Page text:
Tourists’ Treatment of Kyoto’s Apprentice Geisha Is Only Getting Worse

Tourists’ Treatment of Kyoto’s Apprentice Geisha Is Only Getting Worse

Want more UJ? Get our FREE newsletter 

Need a preview? See our archives

The huge influx of tourists to Kyoto has brought with it a string of nasty behavior towards the city's most famous residents.

As we discussed previously, Japan’s tourism boom – stoked by a government hellbent on increasing tourism revenue – hasn’t exactly been a win-win for local residents. As the number of tourists visiting Japan continues to increase to record numbers, the influx has brought not only congestion but waves of people who think tourism is a license for bad behavior.

Perhaps no city in Japan has been hit harder than Kyoto. Between the bamboo forest, the red pillars of Fushimi Inari, the dazzling views of Kiyomizudera temple, the historic geisha district of Gion, and even a famous animation studio (Kyoto Animation), Kyoto sports a number of iconic sites that cater to a wide variety of tourists. But that also means Kyoto takes the brunt of “tourist fatigue.” And now, treatment of some local residents has gotten so bad that even Chinese media is giving its citizens a tongue-lashing over it.

The issue surrounds the treatment of Kyoto’s maiko (舞妓). In Kyoto, a young woman who wishes to apprentice as a geisha starts at age 15. If she successfully completes a year of training, she becomes a maiko, and is formally recognized as an apprentice geisha. Her training in arts such as shamisen, dancing, and singing continues for another four years, resulting in her officially becoming a geiko (芸姑), or geisha, at age 20. While the terms “maiko” and “geiko” are specific to Kyoto’s traditions, a similar system exists in other cities where the geisha tradition is preserved.

Geisha are, of course, an instantly recognizable part of Japan’s traditional culture, and are used – for better and worse (usually worse) – as a symbol of the “mystery” and “exoticness” of Japan. So it’s no wonder tourists visiting places like Kyoto’s Gion would want to catch sight of them.

Unfortunately, tourist behavior has gone well beyond “catching sight,” and has spilled over into outright abuse.

According to reports, tourists seem to feel no qualms about taking out cameras and snapping pictures of maiko and geiko going about their daily business in the streets of Kyoto, without ever bothering to ask permission. Even worse, some maiko have told Japanese media of times when tourists have grabbed them by their clothes and forced them to pose for pictures.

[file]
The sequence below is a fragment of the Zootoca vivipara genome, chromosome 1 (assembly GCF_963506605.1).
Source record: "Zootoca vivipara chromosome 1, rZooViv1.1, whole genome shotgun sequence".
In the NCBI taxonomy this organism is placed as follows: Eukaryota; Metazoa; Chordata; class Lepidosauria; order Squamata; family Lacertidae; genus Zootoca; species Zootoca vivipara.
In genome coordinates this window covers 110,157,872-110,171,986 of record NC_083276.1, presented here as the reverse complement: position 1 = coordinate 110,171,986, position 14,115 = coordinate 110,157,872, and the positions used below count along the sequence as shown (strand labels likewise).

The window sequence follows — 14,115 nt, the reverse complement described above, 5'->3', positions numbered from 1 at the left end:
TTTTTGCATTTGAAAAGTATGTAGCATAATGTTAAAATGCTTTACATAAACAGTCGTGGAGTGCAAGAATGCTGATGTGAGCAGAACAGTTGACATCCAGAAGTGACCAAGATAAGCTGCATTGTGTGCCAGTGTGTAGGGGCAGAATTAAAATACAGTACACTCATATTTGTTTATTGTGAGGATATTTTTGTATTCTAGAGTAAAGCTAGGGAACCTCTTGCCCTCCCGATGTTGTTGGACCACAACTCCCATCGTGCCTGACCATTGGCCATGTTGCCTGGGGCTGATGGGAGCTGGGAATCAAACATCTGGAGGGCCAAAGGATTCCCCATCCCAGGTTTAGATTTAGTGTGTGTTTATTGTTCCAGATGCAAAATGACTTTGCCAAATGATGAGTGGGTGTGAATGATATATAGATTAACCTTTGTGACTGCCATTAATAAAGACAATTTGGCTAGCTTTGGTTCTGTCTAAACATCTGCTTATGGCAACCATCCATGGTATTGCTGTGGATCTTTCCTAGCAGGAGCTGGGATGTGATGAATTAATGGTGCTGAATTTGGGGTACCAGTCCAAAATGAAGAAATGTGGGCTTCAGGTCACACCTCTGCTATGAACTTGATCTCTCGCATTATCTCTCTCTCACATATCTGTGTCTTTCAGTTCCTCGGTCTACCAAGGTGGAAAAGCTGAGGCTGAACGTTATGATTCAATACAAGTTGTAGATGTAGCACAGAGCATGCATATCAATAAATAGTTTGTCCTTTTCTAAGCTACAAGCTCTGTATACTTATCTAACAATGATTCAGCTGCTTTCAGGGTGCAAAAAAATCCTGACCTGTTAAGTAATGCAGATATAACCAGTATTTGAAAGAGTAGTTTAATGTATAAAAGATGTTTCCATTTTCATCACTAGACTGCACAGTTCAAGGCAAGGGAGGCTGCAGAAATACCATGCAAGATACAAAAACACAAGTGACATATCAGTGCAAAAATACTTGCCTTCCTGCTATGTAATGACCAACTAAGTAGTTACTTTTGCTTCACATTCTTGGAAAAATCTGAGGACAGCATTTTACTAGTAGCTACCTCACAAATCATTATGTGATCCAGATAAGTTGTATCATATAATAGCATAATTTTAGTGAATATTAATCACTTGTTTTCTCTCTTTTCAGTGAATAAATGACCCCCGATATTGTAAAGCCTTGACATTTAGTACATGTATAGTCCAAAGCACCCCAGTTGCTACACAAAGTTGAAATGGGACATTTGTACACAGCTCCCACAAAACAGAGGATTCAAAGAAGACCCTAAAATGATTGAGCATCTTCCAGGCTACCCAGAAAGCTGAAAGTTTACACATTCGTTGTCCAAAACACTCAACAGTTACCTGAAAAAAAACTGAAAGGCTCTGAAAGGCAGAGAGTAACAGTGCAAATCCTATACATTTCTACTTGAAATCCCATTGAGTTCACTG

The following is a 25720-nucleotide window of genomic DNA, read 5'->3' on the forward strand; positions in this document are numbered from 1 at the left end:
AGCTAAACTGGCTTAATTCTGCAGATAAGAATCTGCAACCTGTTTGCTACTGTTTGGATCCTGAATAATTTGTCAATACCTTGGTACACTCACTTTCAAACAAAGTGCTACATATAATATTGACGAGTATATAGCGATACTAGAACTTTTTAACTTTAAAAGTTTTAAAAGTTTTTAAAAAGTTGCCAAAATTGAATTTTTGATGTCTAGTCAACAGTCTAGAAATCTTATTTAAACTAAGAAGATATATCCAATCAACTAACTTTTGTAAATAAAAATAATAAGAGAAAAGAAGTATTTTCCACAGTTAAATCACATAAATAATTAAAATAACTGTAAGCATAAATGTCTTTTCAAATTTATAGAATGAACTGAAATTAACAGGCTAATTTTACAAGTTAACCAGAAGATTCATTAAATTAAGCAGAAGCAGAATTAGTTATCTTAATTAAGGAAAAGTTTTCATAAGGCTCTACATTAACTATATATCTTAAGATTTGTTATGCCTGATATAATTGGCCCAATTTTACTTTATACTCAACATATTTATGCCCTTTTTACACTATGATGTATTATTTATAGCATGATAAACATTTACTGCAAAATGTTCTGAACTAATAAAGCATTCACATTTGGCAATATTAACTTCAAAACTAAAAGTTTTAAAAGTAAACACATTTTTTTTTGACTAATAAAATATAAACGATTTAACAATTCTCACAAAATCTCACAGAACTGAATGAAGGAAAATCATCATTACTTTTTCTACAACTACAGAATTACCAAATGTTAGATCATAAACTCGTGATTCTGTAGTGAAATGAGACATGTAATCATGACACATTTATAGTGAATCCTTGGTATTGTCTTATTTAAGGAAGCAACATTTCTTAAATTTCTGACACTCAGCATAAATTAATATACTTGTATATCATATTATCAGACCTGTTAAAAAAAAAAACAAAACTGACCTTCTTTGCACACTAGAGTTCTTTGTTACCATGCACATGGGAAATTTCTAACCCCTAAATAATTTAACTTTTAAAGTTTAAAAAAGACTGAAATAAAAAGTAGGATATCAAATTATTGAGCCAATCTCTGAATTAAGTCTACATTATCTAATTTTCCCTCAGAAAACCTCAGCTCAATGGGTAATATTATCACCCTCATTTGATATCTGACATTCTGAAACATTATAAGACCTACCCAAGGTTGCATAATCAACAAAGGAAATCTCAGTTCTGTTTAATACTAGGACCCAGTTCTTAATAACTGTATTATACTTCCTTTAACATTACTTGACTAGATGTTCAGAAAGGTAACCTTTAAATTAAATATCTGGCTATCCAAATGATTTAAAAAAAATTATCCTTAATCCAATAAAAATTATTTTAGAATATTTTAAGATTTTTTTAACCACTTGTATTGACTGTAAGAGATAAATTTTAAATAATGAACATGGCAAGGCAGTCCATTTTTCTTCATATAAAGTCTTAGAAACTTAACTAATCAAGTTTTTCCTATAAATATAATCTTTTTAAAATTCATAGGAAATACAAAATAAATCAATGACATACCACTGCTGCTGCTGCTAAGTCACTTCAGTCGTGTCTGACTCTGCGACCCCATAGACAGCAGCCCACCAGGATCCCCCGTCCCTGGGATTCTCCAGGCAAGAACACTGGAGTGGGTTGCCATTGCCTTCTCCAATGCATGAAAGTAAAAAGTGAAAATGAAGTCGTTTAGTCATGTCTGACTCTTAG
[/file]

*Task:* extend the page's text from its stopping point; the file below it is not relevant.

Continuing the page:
(JP) Link: Chinese Tourists Surround Maiko, Force Them to Take Pictures…Seen as Problem in Japan – Chinese Media

As the BBC reported in June, the city of Kyoto has tried to deal with this via billboards and even fliers written in multiple languages instructing tourists on the correct way to interact with maiko. However, according to the Nifty News write-up above, these adverts have had little to no effect.


Many of the complaints revolve around the behavior of Chinese tourists. This has prompted coverage of the issue in publications such as China’s Eastday Net (東方網), with the paper exalting its readers to “follow the established customs in the area (you’re visiting), and show respect for that area’s culture.”

Unfortunately, despite all of the exhortations from various quarters, the impending 2020 Tokyo Olympics means the problem is only likely to get worse. Recognizing the outcry, the government of Japan has announced it’ll put out a new video in September to “train” tourists on the proper way to act while in Japan. However, one has to wonder what good yet another promotional video will do.
(JP) Link: “Overtourism” Strategy Ahead of Olympics; Gov’t to Release Manners Training Video in September

While the tourist problem in Japan is often chalked up to people not being aware of “local customs and manners,” I think it’s more of a sense of entitlement among tourists. It’s never okay, anywhere in the world, to grab young women and force them to pose with you. Years of promoting geisha and maiko as “exotic elements” of the “mysterious Japan” has led tourists to view them as props and dolls, and not as real people with careers who are just going about their daily business.

Tourist privilege isn’t the province of a single nationality, and everyone who visits the country can do their part to make things better. If you’re planning a trip to Japan, consider steering clear of over-touristed areas like Kyoto, and make your way to cities like Nagoya or Iga, or to a smaller oceanside town that could really use your tourist dollars. (If you need ideas on where to go, Donny Kimball’s site dedicated to travel across Japan is chock full of recommendations.)

Wherever you go in Japan, don’t be shy to call out the bad behavior of fellow tourists when you see it. And please heed Krys Suzuki’s advice in our previous article, and remember that local residents are human beings – not animals in a zoo.

Want more UJ? Get our FREE newsletter 

Need a preview? See our archives

Jay Allen

Jay is a resident of Tokyo where he works as a reporter for Unseen Japan and as a technial writer. A lifelong geek, wordsmith, and language fanatic, he has level N1 certification in the Japanese Language Proficiency Test (JLPT) and is fervently working on his Kanji Kentei Level 2 certification.

Japan in Translation

Subscribe to our free newsletter for a weekly digest of our best work across platforms (Web, Twitter, YouTube). Your support helps us spread the word about the Japan you don’t learn about in anime.

Want a preview? Read our archives

You’ll get one to two emails from us weekly. For more details, see our privacy policy